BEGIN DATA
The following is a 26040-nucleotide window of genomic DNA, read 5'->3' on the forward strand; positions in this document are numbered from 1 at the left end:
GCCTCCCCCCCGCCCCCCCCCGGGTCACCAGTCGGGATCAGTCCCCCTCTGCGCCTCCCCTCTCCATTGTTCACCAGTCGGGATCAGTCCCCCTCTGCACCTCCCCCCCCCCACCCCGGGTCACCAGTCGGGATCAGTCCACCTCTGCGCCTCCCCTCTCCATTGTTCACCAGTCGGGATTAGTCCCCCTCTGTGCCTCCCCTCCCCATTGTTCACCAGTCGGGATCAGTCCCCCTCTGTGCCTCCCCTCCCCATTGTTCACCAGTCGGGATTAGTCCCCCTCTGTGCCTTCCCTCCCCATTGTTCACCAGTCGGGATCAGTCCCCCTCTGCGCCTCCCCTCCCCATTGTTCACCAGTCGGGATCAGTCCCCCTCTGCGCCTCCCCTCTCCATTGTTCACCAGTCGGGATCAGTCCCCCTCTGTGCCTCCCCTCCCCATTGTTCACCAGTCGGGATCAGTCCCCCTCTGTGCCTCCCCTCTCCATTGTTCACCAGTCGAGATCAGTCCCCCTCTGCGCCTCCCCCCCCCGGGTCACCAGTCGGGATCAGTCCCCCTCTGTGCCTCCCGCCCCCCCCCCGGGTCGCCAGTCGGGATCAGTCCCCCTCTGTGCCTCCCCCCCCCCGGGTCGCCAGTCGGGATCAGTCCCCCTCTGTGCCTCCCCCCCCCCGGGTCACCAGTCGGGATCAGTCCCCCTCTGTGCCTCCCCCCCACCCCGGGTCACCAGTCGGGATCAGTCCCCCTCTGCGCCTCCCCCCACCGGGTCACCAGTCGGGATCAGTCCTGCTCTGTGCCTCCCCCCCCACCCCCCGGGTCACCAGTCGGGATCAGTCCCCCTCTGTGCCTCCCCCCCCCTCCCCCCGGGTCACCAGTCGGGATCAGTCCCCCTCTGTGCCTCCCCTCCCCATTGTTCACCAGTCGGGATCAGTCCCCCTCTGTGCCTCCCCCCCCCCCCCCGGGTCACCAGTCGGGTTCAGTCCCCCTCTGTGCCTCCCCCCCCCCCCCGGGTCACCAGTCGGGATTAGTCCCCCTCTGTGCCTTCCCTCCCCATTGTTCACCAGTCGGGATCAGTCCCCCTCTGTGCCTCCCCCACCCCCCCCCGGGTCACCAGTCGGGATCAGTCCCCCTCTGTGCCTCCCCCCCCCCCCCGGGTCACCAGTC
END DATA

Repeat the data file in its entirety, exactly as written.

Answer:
The following is a 26040-nucleotide window of genomic DNA, read 5'->3' on the forward strand; positions in this document are numbered from 1 at the left end:
GCCTCCCCCCCGCCCCCCCCCGGGTCACCAGTCGGGATCAGTCCCCCTCTGCGCCTCCCCTCTCCATTGTTCACCAGTCGGGATCAGTCCCCCTCTGCACCTCCCCCCCCCCACCCCGGGTCACCAGTCGGGATCAGTCCACCTCTGCGCCTCCCCTCTCCATTGTTCACCAGTCGGGATTAGTCCCCCTCTGTGCCTCCCCTCCCCATTGTTCACCAGTCGGGATCAGTCCCCCTCTGTGCCTCCCCTCCCCATTGTTCACCAGTCGGGATTAGTCCCCCTCTGTGCCTTCCCTCCCCATTGTTCACCAGTCGGGATCAGTCCCCCTCTGCGCCTCCCCTCCCCATTGTTCACCAGTCGGGATCAGTCCCCCTCTGCGCCTCCCCTCTCCATTGTTCACCAGTCGGGATCAGTCCCCCTCTGTGCCTCCCCTCCCCATTGTTCACCAGTCGGGATCAGTCCCCCTCTGTGCCTCCCCTCTCCATTGTTCACCAGTCGAGATCAGTCCCCCTCTGCGCCTCCCCCCCCCGGGTCACCAGTCGGGATCAGTCCCCCTCTGTGCCTCCCGCCCCCCCCCCGGGTCGCCAGTCGGGATCAGTCCCCCTCTGTGCCTCCCCCCCCCCGGGTCGCCAGTCGGGATCAGTCCCCCTCTGTGCCTCCCCCCCCCCGGGTCACCAGTCGGGATCAGTCCCCCTCTGTGCCTCCCCCCCACCCCGGGTCACCAGTCGGGATCAGTCCCCCTCTGCGCCTCCCCCCACCGGGTCACCAGTCGGGATCAGTCCTGCTCTGTGCCTCCCCCCCCACCCCCCGGGTCACCAGTCGGGATCAGTCCCCCTCTGTGCCTCCCCCCCCCTCCCCCCGGGTCACCAGTCGGGATCAGTCCCCCTCTGTGCCTCCCCTCCCCATTGTTCACCAGTCGGGATCAGTCCCCCTCTGTGCCTCCCCCCCCCCCCCCGGGTCACCAGTCGGGTTCAGTCCCCCTCTGTGCCTCCCCCCCCCCCCCGGGTCACCAGTCGGGATTAGTCCCCCTCTGTGCCTTCCCTCCCCATTGTTCACCAGTCGGGATCAGTCCCCCTCTGTGCCTCCCCCACCCCCCCCCGGGTCACCAGTCGGGATCAGTCCCCCTCTGTGCCTCCCCCCCCCCCCCGGGTCACCAGTC